Visual change functional correlates

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Normal Vision Changes with Aging: Diagnosis and Management




Decrease in visual acuity

Performing all visual tasks

Increase illumination

Increase contrast


Difficulty with near point tasks

Corrective eyeglasses

Increase illumination

Decrease in contrast sensitivity

Difficulty seeing under conditions of poor lighter (e.g., night driving, church) and poor contrast (e.g., reading a newspaper)




Decrease in dark adaptation

Problems with tunnels, movie theaters, night driving

Sunglasses when outdoors

Take a moment to dark/light adapt before trying to walk

Delayed recovery from glare

Problems with headlights, decreased visual functioning on sunny days

Sunglasses (but not for night driving)

Antireflective lens coating

Hats, visors

Less fluorescent lighting

(Source: Carter, T.L. (September 1994). “Age-related vision changes: A primary care guide. Geriatrics, 49(9), 37-45.)
Classifications of Visual Impairment



Legal blindness

Best visual acuity ≤ 20/200 in the better eye or

Visual filed ≤ 20o

Partially sighted

Best visual acuity ≤ 20/70 in the better eye or

Visual filed ≤ 30o

Functionally visually impaired

When activities of daily living are affected

Best visual acuity ≤ 20/50

(Source: Carter, T.L. (September 1994). “Age-related vision changes: A primary care guide. Geriatrics, 49(9), 37-45.
The four most prevalent age-related ocular diseases and the four leading causes of low vision in the US are:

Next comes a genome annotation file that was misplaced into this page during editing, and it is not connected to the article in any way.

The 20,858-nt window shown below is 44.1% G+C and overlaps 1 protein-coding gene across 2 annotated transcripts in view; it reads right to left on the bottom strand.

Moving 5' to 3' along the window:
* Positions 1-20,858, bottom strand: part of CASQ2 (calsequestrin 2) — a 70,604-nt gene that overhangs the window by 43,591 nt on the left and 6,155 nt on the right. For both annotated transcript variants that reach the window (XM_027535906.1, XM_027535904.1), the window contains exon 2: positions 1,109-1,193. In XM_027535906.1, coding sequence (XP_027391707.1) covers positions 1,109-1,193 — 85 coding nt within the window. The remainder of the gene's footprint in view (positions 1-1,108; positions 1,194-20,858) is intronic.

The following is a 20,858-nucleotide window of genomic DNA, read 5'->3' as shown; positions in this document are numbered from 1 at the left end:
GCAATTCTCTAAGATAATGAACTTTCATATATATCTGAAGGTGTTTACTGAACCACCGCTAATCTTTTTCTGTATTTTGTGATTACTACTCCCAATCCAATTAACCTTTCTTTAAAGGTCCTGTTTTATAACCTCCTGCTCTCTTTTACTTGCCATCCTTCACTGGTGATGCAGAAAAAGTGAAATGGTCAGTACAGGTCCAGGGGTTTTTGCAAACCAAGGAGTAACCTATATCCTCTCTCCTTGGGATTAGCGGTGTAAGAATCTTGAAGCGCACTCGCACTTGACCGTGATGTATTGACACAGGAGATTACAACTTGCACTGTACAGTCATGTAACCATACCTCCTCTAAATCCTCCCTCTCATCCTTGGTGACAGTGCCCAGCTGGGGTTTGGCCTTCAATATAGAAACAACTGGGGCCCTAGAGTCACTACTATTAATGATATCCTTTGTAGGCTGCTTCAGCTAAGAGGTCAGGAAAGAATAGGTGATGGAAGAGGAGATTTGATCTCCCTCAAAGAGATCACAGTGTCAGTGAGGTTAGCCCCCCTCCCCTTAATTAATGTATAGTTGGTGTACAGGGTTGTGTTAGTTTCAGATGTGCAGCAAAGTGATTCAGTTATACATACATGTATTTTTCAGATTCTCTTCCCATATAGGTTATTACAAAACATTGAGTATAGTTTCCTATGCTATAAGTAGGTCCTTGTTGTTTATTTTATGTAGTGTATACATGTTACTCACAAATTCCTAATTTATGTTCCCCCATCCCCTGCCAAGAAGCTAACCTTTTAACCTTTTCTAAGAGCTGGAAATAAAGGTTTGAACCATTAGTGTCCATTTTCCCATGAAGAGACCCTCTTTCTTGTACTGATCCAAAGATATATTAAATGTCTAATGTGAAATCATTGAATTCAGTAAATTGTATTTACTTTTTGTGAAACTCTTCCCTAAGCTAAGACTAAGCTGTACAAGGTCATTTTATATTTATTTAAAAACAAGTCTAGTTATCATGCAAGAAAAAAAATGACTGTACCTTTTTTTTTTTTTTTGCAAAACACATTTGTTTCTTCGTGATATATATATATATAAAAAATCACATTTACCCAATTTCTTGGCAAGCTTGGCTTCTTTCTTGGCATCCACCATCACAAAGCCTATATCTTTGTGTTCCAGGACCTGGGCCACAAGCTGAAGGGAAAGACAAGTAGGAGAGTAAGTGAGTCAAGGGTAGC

• Macular degeneration

  • Open-angle glaucoma

  • Cataract

  • Diabetic retinopathy

Age-Related Macular Degeneration (AMD)

  • Leading cause of irreversible blindness in people 50 years of age or older in the developed world

  • Prevalence: 30% at age 75+; currently 8 million Americans have AMD

  • Risk factors: advanced age, white race, heredity, systemic hypertension, and a history of smoking

  • Only 10% of individuals with macular degeneration have significant functional visual loss.

  • Since the macula is the area for central vision and provides the highest degree of visual resolution, deterioration of this portion of the retina leads to the loss of central vision.

  • Leads to deficits in form recognition and light sensitivity

  • Types of macular degeneration:

    • Dry (non-exudative) macular degeneration

      • Most common (80-90% of cases)

      • Manifested by a progressive loss of retinal and pigment epithelium and gradually increasing central blind spot

      • Untreatable

    • Wet (exudative, or neovascular) macular degeneration

      • Due to accumulation of subretinal blood or exudates (from neovascularization)

      • Can have an acute onset with decreased central vision, metamorphopsia (blurred vision), or a dark spot in the central vision (central scotoma)

      • If found early and not yet in fovea, laser phocoagulation therapy is possible

  • Management (Source: Jager, RD, Mieler, WF, & Miller, JW. (June 12, 2008). NEJM, 358(24), 2606-2617)

    • Antioxidant supplementation (Preser-Vision, Bausch & Lomb): Vitamins C & E, beta carotene, zinc oxide, and cupric oxide.

      • NOTE: Not recommended for those with any smoking history due to increased risk of lung cancer with beta-carotene supplements in current or former smokers. (Source: Gohel, PS, Mandava, N, Olson, JL, & Durairaj, VK.(April 2008). The American Journal of Medicine, 121(4), 279-281.)

    • Lifestyle and dietary modifications

      • Quit smoking

      • Decrease dietary intake of fat

      • Maintain healthy weight and BP